Researchers uncovered evidence of blunt force trauma to the head while examining Hawkeye, the dead humpback whale found floating in the Juan de Fuca Strait last week.
The examination was led by Cascadia Research Collective, a non-profit based out of Washington State, along with a number of organizations and veterinarians including the Marine Mammal Laboratory, Oregon State University, SR3 and the Fiero Marine Life Centre.
While the cause of Hawkeye’s death could not be determined due to the whale’s advanced state of decomposition and “logistical constraints,” researchers believe the whale was in reasonable health prior to its death and found evidence of pre-mortem blunt force trauma.
The 35-foot whale had been documented alive off Otter Point west of Sooke, only five days prior to being found dead, floating in the Juan de Fuca Strait on Sept. 27. In the following days, he was towed to a site near Sekiu, Washington and examined.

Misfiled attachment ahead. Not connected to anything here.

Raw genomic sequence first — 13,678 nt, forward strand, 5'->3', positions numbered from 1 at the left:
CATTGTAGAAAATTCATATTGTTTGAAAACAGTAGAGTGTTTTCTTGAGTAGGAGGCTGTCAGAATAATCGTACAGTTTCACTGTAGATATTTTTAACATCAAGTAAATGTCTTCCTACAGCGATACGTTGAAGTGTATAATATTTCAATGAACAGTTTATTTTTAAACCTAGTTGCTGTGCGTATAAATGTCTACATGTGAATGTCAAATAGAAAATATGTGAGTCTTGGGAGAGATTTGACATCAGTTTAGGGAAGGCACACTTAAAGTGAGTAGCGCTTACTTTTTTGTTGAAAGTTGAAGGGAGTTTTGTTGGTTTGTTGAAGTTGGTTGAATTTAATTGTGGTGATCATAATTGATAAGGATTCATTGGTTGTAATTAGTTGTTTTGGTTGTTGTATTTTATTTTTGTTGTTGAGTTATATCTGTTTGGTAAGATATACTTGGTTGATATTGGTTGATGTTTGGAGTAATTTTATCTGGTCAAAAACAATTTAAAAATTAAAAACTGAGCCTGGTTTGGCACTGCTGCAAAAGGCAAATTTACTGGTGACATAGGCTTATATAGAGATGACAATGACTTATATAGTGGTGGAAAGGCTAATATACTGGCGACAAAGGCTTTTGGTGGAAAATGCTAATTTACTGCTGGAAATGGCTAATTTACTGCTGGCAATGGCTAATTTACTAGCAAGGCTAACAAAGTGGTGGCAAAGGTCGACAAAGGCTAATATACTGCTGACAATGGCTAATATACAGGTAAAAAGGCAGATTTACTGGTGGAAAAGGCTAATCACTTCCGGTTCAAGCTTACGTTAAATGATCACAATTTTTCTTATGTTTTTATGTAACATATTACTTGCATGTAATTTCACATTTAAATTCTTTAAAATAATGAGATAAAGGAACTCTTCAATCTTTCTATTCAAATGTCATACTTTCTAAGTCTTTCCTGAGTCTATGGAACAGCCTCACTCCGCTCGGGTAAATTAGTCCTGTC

Hawkeye was known to several research groups, having been first identified in 2016 and spotted repeatedly feeding in the area where he died.
According to the Cascadia Research Collective, the return of humpback whales to the Salish Sea, along with their increased use of the Juan de Fuca Strait – an area of high and increasing vessel traffic – has made ship strikes of whales a growing concern on both sides of the border.
The death of Hawkeye brings the total of humpback whales lost in the past year to four. A Washington State Ferry struck and presumably killed a humpback whale while leaving Elliott Bay in Seattle in 2019, and a second humpback was killed by a Washington State Ferry vessel on July 6 of this year. Two more dead humpbacks were also found this summer.